God Is With Me to Celebrate
Leslie B. Flynn points out that the main part of hospitality is hospital. He writes, “Ancient travelers, whether pilgrims or businessmen, fared poorly when venturing beyond their own country. Thus, religious leaders established international guest houses in the fifth century. These havens were called “hospice” from hospes, Latin for “guests.” With the coming of the Crusades, the importance of the hospice increased greatly. Pilgrims, crusaders, and other travelers found hospices, by this time run by religious orders, the only reputable guest houses of the era. Soon after the Crusades most of these institutions began to specialize in the care of the poor, sick, aged, and crippled. During the fifteenth century, secular interests took over most entertaining of travelers, so the hospital restricted its function to care and treatment of the sick and handicapped. But originally it meant a haven for guests.”*12
This is similar to the image that we see here in this verse. David describes the fact that even though he has been in the place of enemies, God is a haven for us as Christians. We come to Him to receive care and we come to Him to celebrate.
“You prepare a table before me in the presence of my enemies; you anoint my head with oil; my cup overflows.” (Psalm 23:5, CSB)
Psalm 23:1-3 showed us that God is with me in renewal. Psalm 23:4 revealed that God is with me in the valleys of life. Psalm 23:5 shows that God is with me in celebration. Life has its ups and downs, its twists and turns. This verse reminds us that God will take me through the valley and He will provide and protect me. Scholars look at these verses and sense that there is a change. The imagery shifts from God as Shepherd to God as Host.
I believe that both can be in view here. I believe that the image expands to another duty of the shepherd which is to protect the sheep against enemies. At the same time, God is revealed to be more than just the Shepherd. He is the Grand Host. The emphasis changes from leading to protecting. God’s presence protects me from my enemies. While my enemies are on the outside, God is with me inside hosting a celebration. God is my Host and wants to celebrate with me.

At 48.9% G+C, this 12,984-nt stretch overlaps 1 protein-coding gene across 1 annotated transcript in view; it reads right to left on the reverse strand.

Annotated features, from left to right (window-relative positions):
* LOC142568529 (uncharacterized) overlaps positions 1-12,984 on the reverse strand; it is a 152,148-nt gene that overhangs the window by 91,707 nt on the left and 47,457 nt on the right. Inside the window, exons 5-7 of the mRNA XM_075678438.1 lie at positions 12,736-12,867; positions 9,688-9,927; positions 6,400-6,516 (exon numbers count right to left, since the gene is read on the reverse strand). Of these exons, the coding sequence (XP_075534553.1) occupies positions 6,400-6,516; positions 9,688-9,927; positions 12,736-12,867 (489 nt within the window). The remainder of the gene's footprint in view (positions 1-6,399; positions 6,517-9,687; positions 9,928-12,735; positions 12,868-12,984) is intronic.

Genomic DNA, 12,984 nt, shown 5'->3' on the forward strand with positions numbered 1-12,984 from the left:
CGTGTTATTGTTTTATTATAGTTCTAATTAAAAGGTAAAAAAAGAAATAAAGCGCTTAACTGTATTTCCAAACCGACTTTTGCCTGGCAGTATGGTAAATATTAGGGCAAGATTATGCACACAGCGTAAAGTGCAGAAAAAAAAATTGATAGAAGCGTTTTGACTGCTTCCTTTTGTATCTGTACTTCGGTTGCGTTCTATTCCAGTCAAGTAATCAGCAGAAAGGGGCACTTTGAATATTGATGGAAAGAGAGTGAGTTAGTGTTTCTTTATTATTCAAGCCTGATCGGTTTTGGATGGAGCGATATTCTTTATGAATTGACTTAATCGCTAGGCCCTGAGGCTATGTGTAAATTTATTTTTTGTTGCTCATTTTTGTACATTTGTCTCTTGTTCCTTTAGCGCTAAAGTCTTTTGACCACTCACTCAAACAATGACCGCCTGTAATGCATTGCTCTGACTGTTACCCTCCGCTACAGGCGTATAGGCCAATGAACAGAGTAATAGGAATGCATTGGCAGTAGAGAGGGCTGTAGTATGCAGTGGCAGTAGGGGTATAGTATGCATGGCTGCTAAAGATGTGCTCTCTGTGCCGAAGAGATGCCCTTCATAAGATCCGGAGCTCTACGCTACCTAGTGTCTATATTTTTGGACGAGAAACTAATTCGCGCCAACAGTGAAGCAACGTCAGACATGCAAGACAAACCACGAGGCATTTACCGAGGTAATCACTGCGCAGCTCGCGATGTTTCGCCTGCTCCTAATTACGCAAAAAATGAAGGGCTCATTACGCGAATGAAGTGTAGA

English pastor John Stott notes the change in this way:
The scene changes. I am no longer out of doors, but indoors; no longer a sheep in a flock, but a guest at a banquet. My divine host has prepared a table before me. It is not a secret feast, but enjoyed in the presence of my enemies, because when he satisfies the soul, it cannot be hidden from the world.3
When you go through the valleys, and you come out of the other side, you may be weak. Enemies may want to take advantage of you at that moment. Yet, God is there to protect and while He protects, He also encourages you to celebrate. Elihu shares this insight with Job. In describing the recent challenges in Job’s life, Elihu shows how God’s grace acted in Job’s life:
“Indeed, he lured you from the jaws of distress to a spacious and unconfined place. Your table was spread with choice food.” (Job 36:16, CSB)
There are times in my life when I go through challenging times, and I wonder what God wants me to do. There are times when I see the enemies around and I wonder what God will do. What does God say? Partake of my joy. Here we have three objects that remind us that even though it’s tough in the world, God is to provide me my sense of joy.
THREE OBJECTS THAT REMIND ME OF THE JOY OF GOD IN MY LIFE
“…in the presence of my enemies…” (Psalm 23:5, CSB)
The setting of this text is that idea that even if things are going badly, you still have reason to celebrate with God. Here, David says that he is in the presence of his enemies. Yet, he still had a reason to celebrate. Jon Courson notes the contrast in this way:
Our Shepherd doesn’t remove us from our enemies. Instead, He prepares a table in the midst of them. You can be attacked all week, wavering and wondering about your faith. But when you come to the Lord’s Table, you’re refreshed. In the presence of my enemies—when Satan is condemning me, when I’m aware of my own failure and shortcomings—I come to the Lord’s Table and remember once again that the blood of Jesus Christ cleanses me from all sin.4
First, I can celebrate with God because God seats me at His table of God’s grace.
God seats me at His banquet table of God’s grace
“You prepare a table before me…” (Psalm 23:5, CSB)
The first sense of joy happens as I enjoy time with God. He invites me to a banquet feast. His grace in my life is like a banquet feast.